The phase splitter valve in guitar amplifiers.
We are often asked by customers “What is the phase splitter valve and is it special or different from the other valves in my valve guitar amplifier?”
Hopefully, this short article will explain what the phase splitter valve and clear up any questions about this valve you may have (but were too afraid to ask!). Before explaining the phase splitter valve in detail, let’s do a quick overview of the types of valve in your amplifier. There are two basic types – the preamplifier valves and the power output valves (which do all the heavy lifting).
The phase splitter valve is part of the preamplifier chain. In fact, it is the very last valve in that chain just prior to the output valves. This valve takes the preamplified signal, conditions it in a special way (which I will explain) to create the drive signal for the power valves.
What Does The Phase Splitter Valve Actually do?
First, you need to know that your guitar amplifier will most likely have either have two, or four output valves.
If it has two, then they work as a pair; one ‘pushing’ the loudspeaker cone, the other ‘pulling’ it. In technical terms, one valve handles one half of the sine wave (let’s say the top half) and the other valve handles the other half of the sine wave (say the bottom half). You may have heard of ‘push-pull’ amplification and this is what’s going on here. 99% of all valve guitar amplifiers have this ‘push-pull’ arrangement of valves and they are driven by the phase splitter valve.
Before talking about the phase splitter valve which precedes the output valves, let’s just briefly explain why an amplifier may have four output tubes instead of two. In a 4-valve setup, the valves are just doubled up to give twice the power. E.g. a 2 valve amplifier will typically be 50W, whereas a 4 valve amplifier will be 100W. So two valves ‘push’ and the other two ‘pull’. All four are driven by a single phase splitter valve.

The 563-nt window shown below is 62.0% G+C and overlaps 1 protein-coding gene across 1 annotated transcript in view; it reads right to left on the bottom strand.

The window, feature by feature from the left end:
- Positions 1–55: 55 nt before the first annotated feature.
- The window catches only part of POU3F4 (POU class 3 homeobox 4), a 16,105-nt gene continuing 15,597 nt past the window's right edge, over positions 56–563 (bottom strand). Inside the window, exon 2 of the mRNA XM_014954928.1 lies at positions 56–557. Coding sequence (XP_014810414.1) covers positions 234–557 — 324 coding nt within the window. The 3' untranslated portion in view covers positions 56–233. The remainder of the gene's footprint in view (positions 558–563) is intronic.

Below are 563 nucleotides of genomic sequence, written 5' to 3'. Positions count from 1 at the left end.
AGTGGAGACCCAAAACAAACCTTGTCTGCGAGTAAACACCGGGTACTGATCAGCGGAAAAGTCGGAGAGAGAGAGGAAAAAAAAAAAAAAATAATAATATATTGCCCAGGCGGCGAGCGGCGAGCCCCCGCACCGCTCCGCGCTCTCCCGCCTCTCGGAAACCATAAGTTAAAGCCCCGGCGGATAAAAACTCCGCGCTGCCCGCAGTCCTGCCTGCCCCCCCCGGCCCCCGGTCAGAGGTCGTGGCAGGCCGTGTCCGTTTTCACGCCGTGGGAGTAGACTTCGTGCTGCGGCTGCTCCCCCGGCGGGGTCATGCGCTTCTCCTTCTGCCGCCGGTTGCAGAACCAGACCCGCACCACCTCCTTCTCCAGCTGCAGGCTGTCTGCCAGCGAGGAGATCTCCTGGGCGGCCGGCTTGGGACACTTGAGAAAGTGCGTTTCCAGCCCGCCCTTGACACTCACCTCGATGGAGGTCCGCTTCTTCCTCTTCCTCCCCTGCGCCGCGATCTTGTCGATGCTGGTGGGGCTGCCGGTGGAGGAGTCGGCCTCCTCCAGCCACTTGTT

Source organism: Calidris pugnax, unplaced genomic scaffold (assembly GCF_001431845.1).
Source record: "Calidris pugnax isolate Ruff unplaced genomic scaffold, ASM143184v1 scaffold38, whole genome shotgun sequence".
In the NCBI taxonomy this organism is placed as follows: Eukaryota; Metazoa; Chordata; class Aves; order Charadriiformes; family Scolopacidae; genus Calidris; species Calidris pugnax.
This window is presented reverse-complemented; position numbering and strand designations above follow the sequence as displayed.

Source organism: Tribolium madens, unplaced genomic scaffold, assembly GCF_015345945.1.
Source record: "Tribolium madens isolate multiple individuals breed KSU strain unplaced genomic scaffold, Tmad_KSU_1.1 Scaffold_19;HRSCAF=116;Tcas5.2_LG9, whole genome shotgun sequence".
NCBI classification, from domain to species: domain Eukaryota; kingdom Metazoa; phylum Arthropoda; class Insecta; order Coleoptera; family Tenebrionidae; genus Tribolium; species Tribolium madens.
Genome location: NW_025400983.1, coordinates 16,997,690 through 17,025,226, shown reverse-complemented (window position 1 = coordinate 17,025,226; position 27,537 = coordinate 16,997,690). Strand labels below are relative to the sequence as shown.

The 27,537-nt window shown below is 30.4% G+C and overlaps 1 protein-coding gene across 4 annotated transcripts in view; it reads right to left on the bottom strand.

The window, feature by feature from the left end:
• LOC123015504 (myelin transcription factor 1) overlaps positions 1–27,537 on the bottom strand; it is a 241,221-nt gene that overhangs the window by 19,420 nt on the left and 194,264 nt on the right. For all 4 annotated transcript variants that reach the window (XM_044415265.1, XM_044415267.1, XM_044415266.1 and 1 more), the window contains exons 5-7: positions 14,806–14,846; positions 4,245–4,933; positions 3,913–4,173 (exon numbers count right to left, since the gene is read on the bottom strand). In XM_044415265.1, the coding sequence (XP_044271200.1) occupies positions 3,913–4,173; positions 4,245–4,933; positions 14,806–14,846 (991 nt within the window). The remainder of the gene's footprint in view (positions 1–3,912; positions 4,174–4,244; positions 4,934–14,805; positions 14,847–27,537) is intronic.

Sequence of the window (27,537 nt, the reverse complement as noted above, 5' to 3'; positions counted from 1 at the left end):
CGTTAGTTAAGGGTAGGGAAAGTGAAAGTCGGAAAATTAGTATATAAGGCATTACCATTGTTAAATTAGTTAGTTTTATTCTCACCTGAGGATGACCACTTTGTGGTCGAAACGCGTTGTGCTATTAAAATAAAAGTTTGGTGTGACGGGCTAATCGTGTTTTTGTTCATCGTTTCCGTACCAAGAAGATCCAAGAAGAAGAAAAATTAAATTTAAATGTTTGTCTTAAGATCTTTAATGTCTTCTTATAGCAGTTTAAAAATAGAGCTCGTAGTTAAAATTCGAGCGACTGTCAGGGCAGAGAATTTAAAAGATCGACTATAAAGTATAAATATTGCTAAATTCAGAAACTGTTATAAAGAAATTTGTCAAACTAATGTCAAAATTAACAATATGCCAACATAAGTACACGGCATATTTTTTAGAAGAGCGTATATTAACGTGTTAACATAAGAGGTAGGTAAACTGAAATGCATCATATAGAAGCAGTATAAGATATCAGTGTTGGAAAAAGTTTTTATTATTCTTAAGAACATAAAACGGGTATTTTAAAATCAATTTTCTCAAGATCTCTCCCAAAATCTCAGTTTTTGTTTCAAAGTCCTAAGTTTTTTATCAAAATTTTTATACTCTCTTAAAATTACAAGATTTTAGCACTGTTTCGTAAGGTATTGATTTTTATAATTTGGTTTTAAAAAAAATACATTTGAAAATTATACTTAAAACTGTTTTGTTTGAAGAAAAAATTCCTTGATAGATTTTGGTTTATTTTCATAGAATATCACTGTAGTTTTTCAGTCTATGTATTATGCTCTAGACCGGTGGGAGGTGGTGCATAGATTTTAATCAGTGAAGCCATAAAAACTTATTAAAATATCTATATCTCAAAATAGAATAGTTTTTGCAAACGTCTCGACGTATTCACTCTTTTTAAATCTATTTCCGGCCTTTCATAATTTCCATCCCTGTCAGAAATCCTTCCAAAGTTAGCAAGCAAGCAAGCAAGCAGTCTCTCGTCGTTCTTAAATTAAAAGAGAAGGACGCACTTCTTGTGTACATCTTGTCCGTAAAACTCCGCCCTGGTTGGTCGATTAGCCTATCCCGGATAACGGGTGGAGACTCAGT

So now we come on to the phase splitter valve itself. This part of the circuit has the specific job of taking the preamplified signal (think of it as a clean sine wave for the moment) and splitting it into TWO sine waves which are 180 degrees out of phase with each other. This is called a split-phase signal. When one wave is going UP the other is going DOWN. Think of it as producing the original signal, and a mirror image of the original signal. So it is these ‘out of phase’ signals which we need to drive the output tubes (causing one to ‘pull’ while the other is ‘pushing’.)
Is The Phase Splitter Valve a Different Type of valve?
This is where most confusion arises. The majority of preamplifier valves in guitar amps are ECC83 (also called 12AX7). Now the phase splitter valve is also commonly an ECC83 as well although some manufacturers will use an ECC81 or ECC82.
However, because the ECC83 is, in fact, two identical valves in one glass envelope, many purists insist on using a selected (or balanced) valve as their phase splitter valve. These selected valves have been picked so that the gain of each valve half is identical. The theory here is you don’t want to be (say) ‘pushing’ slightly more than you are ‘pulling’ due to the different gains. If you use an ordinary preamp valve, like an ECC83 that is not balanced, you won’t damage your amp but the balanced valve will give you better sound fidelity.
As I said earlier, balanced ECC83s are used in many amps as the phase splitter. These valves have less headroom and so will produce more harmonics in the output stage. That means you will get a richer and a much crunchier tone. So you won’t be surprised to learn that Marshall amps use a balanced ECC83 phase splitter. Fender meanwhile uses a balanced ECC81 valve to keep the sound cleaner.
To buy your balanced valves click here http://www.ampvalves.co.uk/